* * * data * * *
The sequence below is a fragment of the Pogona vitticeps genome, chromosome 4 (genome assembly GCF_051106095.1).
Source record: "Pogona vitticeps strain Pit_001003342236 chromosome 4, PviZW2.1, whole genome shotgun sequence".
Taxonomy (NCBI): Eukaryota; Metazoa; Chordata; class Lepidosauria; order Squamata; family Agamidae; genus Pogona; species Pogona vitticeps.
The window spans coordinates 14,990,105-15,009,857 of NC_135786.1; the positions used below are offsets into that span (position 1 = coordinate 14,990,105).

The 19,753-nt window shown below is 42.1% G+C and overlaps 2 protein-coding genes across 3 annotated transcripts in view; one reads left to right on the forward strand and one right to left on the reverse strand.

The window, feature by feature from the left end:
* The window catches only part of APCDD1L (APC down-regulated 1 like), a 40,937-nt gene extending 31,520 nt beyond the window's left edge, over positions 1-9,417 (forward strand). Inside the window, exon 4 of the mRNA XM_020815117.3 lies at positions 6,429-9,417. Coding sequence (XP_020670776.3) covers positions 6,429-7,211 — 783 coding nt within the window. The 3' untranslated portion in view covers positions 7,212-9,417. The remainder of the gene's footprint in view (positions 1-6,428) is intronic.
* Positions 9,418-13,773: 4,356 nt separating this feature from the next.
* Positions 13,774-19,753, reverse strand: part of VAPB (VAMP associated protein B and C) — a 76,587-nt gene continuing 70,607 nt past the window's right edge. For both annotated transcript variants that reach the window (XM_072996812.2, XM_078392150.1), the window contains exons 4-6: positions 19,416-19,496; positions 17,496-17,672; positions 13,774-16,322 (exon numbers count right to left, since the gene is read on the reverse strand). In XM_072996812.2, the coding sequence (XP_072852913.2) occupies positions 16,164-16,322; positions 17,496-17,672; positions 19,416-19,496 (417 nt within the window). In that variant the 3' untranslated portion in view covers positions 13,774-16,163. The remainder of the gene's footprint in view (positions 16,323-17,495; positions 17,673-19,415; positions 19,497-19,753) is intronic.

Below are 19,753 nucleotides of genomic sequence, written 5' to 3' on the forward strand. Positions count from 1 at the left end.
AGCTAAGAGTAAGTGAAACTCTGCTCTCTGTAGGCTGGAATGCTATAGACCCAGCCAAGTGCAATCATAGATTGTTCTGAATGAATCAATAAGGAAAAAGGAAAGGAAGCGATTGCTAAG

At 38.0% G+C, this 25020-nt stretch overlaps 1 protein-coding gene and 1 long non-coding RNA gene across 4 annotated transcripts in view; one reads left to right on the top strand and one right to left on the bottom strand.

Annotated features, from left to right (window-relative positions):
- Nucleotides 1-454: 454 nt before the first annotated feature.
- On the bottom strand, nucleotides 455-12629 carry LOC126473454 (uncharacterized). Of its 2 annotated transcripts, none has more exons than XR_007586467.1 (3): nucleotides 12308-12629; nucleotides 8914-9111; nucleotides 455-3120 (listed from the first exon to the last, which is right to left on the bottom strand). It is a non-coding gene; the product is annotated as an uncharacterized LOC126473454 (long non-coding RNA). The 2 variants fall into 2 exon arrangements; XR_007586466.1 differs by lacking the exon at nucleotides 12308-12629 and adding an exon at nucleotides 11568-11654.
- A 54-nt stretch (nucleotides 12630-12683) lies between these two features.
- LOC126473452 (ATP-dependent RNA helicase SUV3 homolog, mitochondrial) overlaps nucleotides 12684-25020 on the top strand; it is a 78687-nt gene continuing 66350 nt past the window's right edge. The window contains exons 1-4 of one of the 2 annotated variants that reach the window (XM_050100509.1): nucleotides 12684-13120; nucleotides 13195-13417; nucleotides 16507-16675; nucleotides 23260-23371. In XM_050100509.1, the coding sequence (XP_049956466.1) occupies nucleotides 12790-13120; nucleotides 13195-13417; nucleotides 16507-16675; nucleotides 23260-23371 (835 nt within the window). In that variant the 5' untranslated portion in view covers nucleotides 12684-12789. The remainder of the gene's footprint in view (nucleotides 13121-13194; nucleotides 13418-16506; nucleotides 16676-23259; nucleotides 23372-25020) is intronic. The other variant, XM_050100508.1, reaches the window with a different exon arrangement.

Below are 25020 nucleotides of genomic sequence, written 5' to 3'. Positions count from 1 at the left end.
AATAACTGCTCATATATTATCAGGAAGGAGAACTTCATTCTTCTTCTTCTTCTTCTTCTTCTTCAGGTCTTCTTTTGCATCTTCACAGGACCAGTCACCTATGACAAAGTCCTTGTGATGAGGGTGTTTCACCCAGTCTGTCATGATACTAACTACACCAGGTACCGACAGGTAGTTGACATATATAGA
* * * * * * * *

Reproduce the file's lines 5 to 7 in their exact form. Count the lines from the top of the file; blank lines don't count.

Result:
The 19,753-nt window shown below is 42.1% G+C and overlaps 2 protein-coding genes across 3 annotated transcripts in view; one reads left to right on the forward strand and one right to left on the reverse strand.

The window, feature by feature from the left end:
* The window catches only part of APCDD1L (APC down-regulated 1 like), a 40,937-nt gene extending 31,520 nt beyond the window's left edge, over positions 1-9,417 (forward strand). Inside the window, exon 4 of the mRNA XM_020815117.3 lies at positions 6,429-9,417. Coding sequence (XP_020670776.3) covers positions 6,429-7,211 — 783 coding nt within the window. The 3' untranslated portion in view covers positions 7,212-9,417. The remainder of the gene's footprint in view (positions 1-6,428) is intronic.